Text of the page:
$1*/ mo hosting! Get going with us!

China Investment Law Fails to Deliver, Raises Concerns

China’s top legislature is expected to pass the country’s first Foreign Investment Law this week at a time when negotiators from Beijing and Washington work to hammer out a trade deal.

Analysts and business groups say the legislation is a step in the right direction, but still falls short. In some ways, they add, it even raises new concerns that negotiators need to address before the two sides reach a deal.

For decades, China has been grappling with the question of just how far and how fast it should open up its state directed economy, and steps — while always welcome — have long lagged behind expectations. The Foreign Investment Law is not different.

In a statement, the American Chamber of Commerce in China (AmCham China) said it welcomes the law and appreciates the effort to improve the investment environment.

“We are concerned, however, that such an important and potentially far-reaching piece of legislation will be enacted without extensive consultation and input from industry stakeholders, including Foreign Invested Enterprises,” the statement said.

An earlier version of the law was put together in 2015, but later stalled during the review process, only to resurface more recently. When it did, the wording was more general and more vague, analysts note. By contrast, the first version had 171 articles, the new one has 41.

This some argue, helped pave the way for the bills speedy passage. NPC Observer, a website that closely follows China’s legislature or National People’s Congress, notes that by keeping the legislation vague, the government will have more room and time to craft implementing regulations after the law is enacted.

“The law is phrased and drafted with very general provisions. There are a number of things that are not covered in there, such as what percentage of foreign investment qualifies as foreign invested,” said Lester Ross, who heads AmCham China’s policy committee. “Another major concern is the requirement for security assessments even for non-mergers and acquisitions, even for greenfield investments, which seems unnecessary.”

Subsidies still an issue

The newer version of the law was fast-tracked as Washington and Beijing work to hammer out a trade deal. While the provisions in the legislation address some persistent concerns, such as forced technology transfers, equal access to government procurement and national treatment, it does not address other issues, such as subsidies for state owned enterprises.

Clearly though, the legislation was pushed through the system in part to address what is being discussed at the negotiation table, said Mats Harborn, president of the European Chamber of Commerce in China.

“It is more than a law, it is a document that states principles and it is a document that states principles that we [foreign investors] would like to hear. And it also states the principles that U.S. negotiators want to have on paper from China,” Harborn said. “But the proof in the pudding will be the implementation.”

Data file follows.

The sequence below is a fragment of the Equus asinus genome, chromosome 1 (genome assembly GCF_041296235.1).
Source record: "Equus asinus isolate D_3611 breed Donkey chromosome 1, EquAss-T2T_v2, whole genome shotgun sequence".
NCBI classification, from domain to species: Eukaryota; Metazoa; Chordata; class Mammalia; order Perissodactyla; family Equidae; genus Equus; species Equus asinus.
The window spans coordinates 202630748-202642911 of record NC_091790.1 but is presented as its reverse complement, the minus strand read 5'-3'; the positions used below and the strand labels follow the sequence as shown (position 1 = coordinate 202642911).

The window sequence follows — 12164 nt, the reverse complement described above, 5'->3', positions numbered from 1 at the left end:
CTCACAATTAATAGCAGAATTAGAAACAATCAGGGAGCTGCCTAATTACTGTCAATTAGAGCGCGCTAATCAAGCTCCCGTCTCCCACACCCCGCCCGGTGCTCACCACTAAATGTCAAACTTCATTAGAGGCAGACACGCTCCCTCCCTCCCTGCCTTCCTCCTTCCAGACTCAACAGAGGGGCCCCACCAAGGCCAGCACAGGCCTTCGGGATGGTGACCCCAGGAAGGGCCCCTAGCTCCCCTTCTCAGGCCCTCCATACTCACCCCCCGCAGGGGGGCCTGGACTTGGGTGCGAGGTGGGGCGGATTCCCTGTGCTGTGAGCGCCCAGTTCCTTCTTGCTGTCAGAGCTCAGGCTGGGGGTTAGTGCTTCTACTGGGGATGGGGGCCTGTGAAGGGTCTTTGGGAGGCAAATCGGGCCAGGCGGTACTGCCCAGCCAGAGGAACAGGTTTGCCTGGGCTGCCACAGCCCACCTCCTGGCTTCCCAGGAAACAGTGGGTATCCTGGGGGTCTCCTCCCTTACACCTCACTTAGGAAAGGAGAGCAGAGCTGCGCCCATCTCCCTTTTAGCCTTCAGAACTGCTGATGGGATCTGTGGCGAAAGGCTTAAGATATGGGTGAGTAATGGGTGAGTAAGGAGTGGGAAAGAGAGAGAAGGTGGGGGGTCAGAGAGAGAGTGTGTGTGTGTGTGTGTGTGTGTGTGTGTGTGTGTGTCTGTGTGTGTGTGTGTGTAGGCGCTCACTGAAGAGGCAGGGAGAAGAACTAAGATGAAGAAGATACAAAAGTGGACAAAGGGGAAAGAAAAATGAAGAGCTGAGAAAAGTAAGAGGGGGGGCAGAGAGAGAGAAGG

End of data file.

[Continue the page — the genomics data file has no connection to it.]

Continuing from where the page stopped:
National security concerns

And while the law echoes concerns that are part of what trade negotiators are discussing, issues such as the broad application of national security reviews and the mention of national security in the law are cause for concern, argues Austin Lowe, a Washington D.C.-based consultant and analyst.

In a recent article on the legal and national security website Lawfare, Lowe highlighted provisions in the legislation that foreign companies should not “harm national security or the public interest” and that businesses that affect national security should be subject to a review.

“Together, these provisions essentially give the state — and, in turn, the Chinese Communist Party — free rein to intervene in a wide range of investment activity, signaling to foreign investors that they are better off avoiding any investment in an area that may be construed as politically sensitive or threatening,” he wrote.

Ross notes that while security reviews have been in place since 2011, they have, so far, been used very selectively and largely for mergers and acquisitions.

“Now it looks like this is an additional hurdle that will apply across the board,” he said.

While it doesn’t mean that every investment could face such scrutiny, there are no bounds to how it can be applied, and in some cases that would require revealing a company’s intellectual property, Ross added.

“When you put national security into any document it creates a great deal of arbitrary judgement on what is national security and what is not,” notes the EU Chamber of Commerce’s Mats Harborn. “It is a very wide definition that creates uncertainty.”

Not only does it create uncertainty, but the questions the new law raises will add to the issues negotiators will need to resolve going forward, Ross said.

“While on the one hand it is a good thing that they are showing some significant degree of intention to reduce barriers to foreign investment and actually making some substantive changes, once the law is in place it may actually be more difficult to make departures from that in the course of the negotiations,” he said.